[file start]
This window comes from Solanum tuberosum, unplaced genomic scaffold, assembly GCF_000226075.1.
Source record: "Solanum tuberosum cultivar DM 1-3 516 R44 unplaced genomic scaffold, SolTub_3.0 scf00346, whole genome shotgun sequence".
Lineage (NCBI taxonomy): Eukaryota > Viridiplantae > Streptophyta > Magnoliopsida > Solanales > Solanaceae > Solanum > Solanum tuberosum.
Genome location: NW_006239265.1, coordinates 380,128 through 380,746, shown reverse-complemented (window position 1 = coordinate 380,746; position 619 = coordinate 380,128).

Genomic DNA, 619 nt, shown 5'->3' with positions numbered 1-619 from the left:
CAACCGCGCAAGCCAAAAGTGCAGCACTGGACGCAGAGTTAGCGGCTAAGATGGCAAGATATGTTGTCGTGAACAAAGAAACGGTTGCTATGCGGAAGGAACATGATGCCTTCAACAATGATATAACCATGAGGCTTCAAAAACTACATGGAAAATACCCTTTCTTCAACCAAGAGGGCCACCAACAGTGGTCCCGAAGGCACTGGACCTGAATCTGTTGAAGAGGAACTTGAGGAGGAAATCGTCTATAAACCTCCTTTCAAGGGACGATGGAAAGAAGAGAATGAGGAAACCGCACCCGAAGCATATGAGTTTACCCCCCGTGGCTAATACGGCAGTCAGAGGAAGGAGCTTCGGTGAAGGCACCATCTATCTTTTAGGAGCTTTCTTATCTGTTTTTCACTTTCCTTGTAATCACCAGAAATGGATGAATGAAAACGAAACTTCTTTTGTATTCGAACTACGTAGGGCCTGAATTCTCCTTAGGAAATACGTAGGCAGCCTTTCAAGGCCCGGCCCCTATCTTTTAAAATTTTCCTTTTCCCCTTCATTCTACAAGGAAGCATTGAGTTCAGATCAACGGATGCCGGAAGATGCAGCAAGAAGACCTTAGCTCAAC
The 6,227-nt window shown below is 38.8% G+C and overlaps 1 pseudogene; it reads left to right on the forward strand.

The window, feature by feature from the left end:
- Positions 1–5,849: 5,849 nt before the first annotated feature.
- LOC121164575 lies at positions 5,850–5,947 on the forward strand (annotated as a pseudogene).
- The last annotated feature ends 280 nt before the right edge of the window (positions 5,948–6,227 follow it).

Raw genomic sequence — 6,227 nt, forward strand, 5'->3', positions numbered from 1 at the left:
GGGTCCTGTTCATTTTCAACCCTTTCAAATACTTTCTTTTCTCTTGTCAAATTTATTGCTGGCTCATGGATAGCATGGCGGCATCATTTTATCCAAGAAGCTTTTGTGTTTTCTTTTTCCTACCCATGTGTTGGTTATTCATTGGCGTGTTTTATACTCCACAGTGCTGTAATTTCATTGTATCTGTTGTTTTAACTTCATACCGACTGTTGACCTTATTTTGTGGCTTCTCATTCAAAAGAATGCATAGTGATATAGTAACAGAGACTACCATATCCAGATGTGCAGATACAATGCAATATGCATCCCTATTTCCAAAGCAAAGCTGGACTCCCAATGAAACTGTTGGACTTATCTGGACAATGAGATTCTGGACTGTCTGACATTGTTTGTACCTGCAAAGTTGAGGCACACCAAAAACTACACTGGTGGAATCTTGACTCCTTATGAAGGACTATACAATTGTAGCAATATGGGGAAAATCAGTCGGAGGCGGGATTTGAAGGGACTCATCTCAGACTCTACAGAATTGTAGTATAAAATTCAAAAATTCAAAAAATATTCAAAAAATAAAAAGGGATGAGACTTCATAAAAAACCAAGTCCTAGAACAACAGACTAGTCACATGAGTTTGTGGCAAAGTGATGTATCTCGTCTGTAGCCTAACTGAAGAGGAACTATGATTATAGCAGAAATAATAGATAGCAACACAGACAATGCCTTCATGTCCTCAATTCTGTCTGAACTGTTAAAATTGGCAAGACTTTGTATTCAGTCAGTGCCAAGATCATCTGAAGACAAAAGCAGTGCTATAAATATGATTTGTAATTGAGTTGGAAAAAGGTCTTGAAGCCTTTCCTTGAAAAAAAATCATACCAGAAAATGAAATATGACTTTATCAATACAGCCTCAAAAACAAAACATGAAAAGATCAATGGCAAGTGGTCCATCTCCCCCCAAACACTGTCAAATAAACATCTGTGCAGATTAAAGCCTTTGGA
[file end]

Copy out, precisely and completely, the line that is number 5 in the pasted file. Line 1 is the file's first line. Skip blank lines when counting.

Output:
Genomic DNA, 619 nt, shown 5'->3' with positions numbered 1-619 from the left: